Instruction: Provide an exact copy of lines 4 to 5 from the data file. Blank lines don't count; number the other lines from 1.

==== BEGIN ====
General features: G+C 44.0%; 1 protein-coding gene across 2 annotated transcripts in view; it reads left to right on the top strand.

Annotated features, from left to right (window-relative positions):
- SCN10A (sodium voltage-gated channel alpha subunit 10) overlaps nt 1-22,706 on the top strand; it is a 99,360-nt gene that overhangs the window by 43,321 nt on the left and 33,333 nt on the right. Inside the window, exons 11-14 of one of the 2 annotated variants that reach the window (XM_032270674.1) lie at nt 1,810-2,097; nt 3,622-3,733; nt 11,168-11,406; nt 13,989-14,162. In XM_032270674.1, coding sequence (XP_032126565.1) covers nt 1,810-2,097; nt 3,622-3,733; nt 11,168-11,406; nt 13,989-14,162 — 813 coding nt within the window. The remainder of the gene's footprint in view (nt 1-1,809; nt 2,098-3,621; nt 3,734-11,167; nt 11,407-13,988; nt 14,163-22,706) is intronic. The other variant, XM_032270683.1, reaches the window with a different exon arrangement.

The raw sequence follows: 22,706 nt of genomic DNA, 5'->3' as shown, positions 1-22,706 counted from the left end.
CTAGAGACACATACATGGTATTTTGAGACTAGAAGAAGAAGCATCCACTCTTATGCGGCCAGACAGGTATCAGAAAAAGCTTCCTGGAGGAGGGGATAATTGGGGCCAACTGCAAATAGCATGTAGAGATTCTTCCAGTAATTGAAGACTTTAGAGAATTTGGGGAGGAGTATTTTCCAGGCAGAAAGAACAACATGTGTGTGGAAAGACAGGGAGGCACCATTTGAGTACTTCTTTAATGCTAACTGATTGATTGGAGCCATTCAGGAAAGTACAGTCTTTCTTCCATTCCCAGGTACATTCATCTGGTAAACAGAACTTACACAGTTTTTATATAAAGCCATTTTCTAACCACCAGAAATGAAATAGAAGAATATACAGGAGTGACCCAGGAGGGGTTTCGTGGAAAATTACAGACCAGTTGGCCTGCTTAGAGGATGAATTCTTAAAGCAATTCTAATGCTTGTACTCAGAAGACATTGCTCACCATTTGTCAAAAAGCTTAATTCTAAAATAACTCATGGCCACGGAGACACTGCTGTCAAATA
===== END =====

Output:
The raw sequence follows: 22,706 nt of genomic DNA, 5'->3' as shown, positions 1-22,706 counted from the left end.
CTAGAGACACATACATGGTATTTTGAGACTAGAAGAAGAAGCATCCACTCTTATGCGGCCAGACAGGTATCAGAAAAAGCTTCCTGGAGGAGGGGATAATTGGGGCCAACTGCAAATAGCATGTAGAGATTCTTCCAGTAATTGAAGACTTTAGAGAATTTGGGGAGGAGTATTTTCCAGGCAGAAAGAACAACATGTGTGTGGAAAGACAGGGAGGCACCATTTGAGTACTTCTTTAATGCTAACTGATTGATTGGAGCCATTCAGGAAAGTACAGTCTTTCTTCCATTCCCAGGTACATTCATCTGGTAAACAGAACTTACACAGTTTTTATATAAAGCCATTTTCTAACCACCAGAAATGAAATAGAAGAATATACAGGAGTGACCCAGGAGGGGTTTCGTGGAAAATTACAGACCAGTTGGCCTGCTTAGAGGATGAATTCTTAAAGCAATTCTAATGCTTGTACTCAGAAGACATTGCTCACCATTTGTCAAAAAGCTTAATTCTAAAATAACTCATGGCCACGGAGACACTGCTGTCAAATA